OLD loyalties counted for nothing at Ibrox last night as Barry Ferguson's former team-mates took it in turns to pile on the pain for the novice manager in front of what was reckoned to be the lowest attendance at the ground for close to three decades.

Kris Boyd and Lee McCulloch were erstwhile colleagues of Ferguson when, in a markedly different era, they lifted the SPL Premier League title together.

It was all business last night, though, as they registered five of the goals that made this a deeply uncomfortable homecoming for their former club captain who left the club, with which he will always be most closely associated, five years ago.

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Perhaps it was anticipation of what was coming to an old favourite that resulted in fewer than 12,000 attending this predictably one-sided Petrofac Training Cup tie, but Ally McCoist, the Rangers manager, reckoned the way his men performed was merely a mark of respect to Ferguson and his team.

"We keep saying that the best way to show people respect is by continuing to play in the same manner for the full 90 minutes," he observed, adding that he has no doubt that last night's opposition will bounce back well.

"It's the right thing to do and it's the respectful thing to do and we did it. We maintained the high level of intensity. We kept attacking for the full 90 minutes which was pleasing."

Ferguson had commendably promised to approach their task positively, but his side were given no chance to do so in the early stages and when they did finally manage to offer a threat it was pretty much the worst thing they could have done.

Scott Ferguson did well as, taking the ball at pace on the left, he outstripped Darren McGregor and took the ball into the box before firing over a dangerous low cross. However his team-mates' eagerness to get up in support left them stretched as Clark led the counter attack, and when he pushed the ball into the path of Boyd there was an inevitability about the outcome.

The marksman generated just enough power with his right instep to beat Barclay and enough accuracy to roll neatly inside the goalkeeper's right post. Suitably in control, Rangers doubled their advantage with a well crafted goal, MacLeod slipping the ball to Lee Wallace as he got in behind Scott Durie and headed towards the bye-line. He then cut the ball back and when Boyd stepped over it to let it run into the path of Aird, he could pretty much pick his spot.

Diving to his left Barclay did manage to get his hands to the ball, but could not hold on and was helpless as it trundled over the line.With that route of attack now established, Rangers used it again soon afterwards to even better effect. Wallace played a pass into MacLeod who fired it towards Boyd again; the striker was rewarded for his unselfishness this time when Clark slipped the ball to him, six yards out, goal at his mercy.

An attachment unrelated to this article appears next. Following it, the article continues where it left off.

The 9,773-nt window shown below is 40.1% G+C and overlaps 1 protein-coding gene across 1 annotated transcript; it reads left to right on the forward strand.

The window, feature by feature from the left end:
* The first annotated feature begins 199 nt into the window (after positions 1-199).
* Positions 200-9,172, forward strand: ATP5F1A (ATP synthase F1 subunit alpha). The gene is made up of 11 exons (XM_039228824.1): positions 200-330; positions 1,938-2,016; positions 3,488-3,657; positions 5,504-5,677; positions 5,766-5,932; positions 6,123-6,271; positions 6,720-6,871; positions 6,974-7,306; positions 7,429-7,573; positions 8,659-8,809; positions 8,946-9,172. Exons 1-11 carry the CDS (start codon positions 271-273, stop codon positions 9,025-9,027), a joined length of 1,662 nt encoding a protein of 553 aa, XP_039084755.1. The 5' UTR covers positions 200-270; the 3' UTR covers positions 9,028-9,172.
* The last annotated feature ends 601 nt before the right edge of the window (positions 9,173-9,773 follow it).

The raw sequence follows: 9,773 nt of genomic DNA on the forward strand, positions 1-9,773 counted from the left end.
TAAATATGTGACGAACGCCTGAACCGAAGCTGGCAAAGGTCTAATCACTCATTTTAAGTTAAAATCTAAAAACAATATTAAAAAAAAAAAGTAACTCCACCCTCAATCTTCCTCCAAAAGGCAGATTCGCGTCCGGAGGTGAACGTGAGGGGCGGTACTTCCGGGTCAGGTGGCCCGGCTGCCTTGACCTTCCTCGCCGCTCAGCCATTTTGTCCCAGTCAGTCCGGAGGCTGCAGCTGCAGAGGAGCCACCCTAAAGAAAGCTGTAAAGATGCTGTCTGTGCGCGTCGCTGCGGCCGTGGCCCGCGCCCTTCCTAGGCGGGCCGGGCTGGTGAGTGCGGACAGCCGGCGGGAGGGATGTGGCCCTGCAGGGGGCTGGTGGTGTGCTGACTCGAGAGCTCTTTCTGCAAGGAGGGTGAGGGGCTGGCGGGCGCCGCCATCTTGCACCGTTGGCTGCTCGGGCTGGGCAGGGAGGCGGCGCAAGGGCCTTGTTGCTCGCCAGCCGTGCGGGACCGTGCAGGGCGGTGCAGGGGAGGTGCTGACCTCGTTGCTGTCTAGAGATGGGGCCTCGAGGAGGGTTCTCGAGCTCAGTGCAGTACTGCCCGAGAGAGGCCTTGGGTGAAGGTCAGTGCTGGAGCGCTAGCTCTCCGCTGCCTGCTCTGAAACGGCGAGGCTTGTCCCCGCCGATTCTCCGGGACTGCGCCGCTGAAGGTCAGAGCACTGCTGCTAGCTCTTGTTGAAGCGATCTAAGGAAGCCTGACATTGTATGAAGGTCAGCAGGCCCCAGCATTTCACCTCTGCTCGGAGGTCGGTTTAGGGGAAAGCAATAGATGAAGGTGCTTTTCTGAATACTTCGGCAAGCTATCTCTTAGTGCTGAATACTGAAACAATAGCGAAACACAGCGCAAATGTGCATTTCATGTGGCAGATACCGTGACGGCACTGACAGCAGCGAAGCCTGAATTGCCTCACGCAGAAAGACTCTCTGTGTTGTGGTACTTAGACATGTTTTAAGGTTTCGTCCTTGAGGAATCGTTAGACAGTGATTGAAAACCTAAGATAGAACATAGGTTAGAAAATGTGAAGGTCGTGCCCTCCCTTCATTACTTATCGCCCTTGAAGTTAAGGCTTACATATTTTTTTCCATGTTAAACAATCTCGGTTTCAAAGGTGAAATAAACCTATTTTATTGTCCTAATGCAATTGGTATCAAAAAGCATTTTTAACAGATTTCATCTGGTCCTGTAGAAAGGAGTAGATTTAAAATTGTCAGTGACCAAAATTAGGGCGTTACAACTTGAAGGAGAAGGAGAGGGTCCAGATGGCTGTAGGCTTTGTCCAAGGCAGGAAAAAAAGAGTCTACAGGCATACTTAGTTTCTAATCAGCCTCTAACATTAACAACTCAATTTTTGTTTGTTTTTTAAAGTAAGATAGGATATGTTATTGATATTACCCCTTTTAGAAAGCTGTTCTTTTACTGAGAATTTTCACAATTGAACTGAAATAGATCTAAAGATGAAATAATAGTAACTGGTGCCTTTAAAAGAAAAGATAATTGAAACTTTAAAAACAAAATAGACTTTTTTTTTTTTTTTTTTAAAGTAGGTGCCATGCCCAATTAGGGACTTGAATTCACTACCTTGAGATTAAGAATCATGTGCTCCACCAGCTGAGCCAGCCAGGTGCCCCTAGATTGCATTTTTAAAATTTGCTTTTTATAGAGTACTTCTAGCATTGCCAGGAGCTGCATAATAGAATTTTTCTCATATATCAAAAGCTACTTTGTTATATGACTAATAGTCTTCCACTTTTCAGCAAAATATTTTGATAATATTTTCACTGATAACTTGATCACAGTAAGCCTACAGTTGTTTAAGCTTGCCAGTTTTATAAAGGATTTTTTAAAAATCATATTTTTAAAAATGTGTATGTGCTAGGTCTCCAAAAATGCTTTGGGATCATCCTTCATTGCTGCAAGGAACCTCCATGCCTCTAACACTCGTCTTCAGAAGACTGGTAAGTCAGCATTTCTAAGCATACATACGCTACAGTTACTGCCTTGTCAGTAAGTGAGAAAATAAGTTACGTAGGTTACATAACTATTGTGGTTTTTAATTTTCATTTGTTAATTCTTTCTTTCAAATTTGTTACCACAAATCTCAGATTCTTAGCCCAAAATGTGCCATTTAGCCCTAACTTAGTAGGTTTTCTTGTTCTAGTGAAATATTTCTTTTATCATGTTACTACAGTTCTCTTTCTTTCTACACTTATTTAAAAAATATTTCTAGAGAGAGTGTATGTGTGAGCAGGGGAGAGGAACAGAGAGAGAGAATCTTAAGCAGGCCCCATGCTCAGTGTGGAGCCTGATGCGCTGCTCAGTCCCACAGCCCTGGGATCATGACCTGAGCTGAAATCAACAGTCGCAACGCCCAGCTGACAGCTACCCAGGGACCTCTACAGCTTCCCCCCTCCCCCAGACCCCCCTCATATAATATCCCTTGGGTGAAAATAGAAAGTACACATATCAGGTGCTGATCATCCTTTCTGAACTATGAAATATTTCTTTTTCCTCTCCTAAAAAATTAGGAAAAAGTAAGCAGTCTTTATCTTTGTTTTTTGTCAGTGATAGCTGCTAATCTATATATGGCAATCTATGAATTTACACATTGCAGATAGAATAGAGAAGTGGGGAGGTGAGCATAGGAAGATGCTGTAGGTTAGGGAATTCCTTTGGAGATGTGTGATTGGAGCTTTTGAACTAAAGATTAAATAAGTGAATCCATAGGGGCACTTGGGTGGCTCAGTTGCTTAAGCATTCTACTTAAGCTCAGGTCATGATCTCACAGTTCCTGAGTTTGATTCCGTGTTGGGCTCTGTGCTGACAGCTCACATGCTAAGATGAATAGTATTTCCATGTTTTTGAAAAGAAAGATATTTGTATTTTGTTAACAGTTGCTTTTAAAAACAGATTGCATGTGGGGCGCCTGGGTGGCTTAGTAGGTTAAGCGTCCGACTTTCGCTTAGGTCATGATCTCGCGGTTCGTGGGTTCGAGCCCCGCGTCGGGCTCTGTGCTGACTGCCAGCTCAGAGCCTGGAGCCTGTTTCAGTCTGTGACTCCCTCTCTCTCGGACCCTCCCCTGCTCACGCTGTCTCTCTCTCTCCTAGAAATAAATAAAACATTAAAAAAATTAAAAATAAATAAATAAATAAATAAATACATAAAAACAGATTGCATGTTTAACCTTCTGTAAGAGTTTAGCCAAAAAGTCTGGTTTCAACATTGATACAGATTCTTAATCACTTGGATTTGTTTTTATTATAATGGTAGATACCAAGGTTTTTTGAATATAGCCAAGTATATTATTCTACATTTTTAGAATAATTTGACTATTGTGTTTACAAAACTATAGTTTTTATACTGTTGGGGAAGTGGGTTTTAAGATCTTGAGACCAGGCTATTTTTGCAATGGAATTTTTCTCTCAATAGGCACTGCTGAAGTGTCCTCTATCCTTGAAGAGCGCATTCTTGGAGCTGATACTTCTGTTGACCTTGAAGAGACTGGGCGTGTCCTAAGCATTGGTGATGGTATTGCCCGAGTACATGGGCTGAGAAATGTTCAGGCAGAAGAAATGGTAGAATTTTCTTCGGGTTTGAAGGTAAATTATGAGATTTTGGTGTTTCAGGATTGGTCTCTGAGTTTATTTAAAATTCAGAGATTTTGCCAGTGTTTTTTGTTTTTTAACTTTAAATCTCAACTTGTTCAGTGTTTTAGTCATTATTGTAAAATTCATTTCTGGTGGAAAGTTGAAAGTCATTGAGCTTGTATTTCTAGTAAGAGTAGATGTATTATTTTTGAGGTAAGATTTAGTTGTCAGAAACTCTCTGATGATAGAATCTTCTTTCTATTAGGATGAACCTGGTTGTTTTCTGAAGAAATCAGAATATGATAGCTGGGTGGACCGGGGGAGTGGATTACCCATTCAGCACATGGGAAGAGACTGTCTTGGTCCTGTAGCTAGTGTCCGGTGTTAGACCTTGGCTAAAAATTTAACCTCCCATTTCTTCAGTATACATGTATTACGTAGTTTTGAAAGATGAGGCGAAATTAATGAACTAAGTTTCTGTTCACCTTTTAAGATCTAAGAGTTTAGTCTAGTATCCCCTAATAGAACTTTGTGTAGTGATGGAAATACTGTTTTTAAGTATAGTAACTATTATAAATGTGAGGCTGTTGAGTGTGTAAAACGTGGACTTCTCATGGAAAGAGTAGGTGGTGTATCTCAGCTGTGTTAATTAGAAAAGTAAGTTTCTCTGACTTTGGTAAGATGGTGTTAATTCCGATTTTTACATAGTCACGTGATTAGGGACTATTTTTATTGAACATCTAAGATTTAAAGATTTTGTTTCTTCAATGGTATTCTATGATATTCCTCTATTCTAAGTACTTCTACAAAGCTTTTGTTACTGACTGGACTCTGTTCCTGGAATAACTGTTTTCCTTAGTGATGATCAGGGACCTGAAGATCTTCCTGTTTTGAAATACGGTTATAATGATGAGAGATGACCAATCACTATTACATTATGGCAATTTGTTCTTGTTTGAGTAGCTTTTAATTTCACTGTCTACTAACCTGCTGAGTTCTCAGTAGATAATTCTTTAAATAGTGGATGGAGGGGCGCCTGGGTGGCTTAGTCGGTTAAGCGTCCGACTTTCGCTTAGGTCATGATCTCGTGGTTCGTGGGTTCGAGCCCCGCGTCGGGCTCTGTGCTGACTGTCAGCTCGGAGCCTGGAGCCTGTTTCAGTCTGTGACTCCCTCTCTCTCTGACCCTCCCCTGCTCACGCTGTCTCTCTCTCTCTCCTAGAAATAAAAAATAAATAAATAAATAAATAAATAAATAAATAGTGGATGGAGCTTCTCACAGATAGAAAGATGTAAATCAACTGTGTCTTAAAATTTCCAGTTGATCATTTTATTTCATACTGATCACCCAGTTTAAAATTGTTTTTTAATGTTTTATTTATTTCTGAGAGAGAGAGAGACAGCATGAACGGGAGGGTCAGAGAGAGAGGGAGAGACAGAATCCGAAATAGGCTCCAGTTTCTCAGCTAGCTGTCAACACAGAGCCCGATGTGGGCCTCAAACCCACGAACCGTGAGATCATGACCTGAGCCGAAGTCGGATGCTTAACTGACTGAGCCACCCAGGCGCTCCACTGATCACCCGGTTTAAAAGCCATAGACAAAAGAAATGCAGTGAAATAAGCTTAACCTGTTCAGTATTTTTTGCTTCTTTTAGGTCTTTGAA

Aird then teed McCulloch up for a more prosaic finish, the captain simply battering the ball home from the edge of the box, before turning provider for the next; he touched it into the path of MacLeod whose curling shot from just outside the box wide on the left soared gloriously beyond the goalkeeper.

On the restart, the clock clicked on to 45 minutes and referee Andrew Dallas demonstrated a capacity for mercy by blowing immediately.

Tradition decreed that he had to let the slaughter recommence, though, and while Sweeney, David Gray and Scott McManus were spared further punishment by their manager, there was little chance of their replacements significantly affecting the overall pattern that had been established.

They did show a willingness to go forward when they could, but the only real question was how much energy Rangers were willing to expend in indulging themselves further. When no more goals were forthcoming as the hour mark passed, Clark was replaced by Dean Shiels who, soon after, carried the ball 30 yards before feeding it to MacLeod, inviting him irresistibly to fire home the sixth.

Another thunderous McCulloch strike was more dependent on sweet timing than brute force - it was a right-footed shot from 22 yards out always sliding away from Barclay to take it to seven. David Templeton, who had replaced Law, then gave Boyd, unmarked 16 yards out, an easy task to complete his hat trick.

It said something for Clyde that the last of the game's nine goals was theirs; Kevin Watt cut in from the right and lashed the ball over Simonsen. The men in pink were last to leave the field as they took the applause from their doughty little coterie of supporters, but it had been a tough night for all of them to keep their spirits up.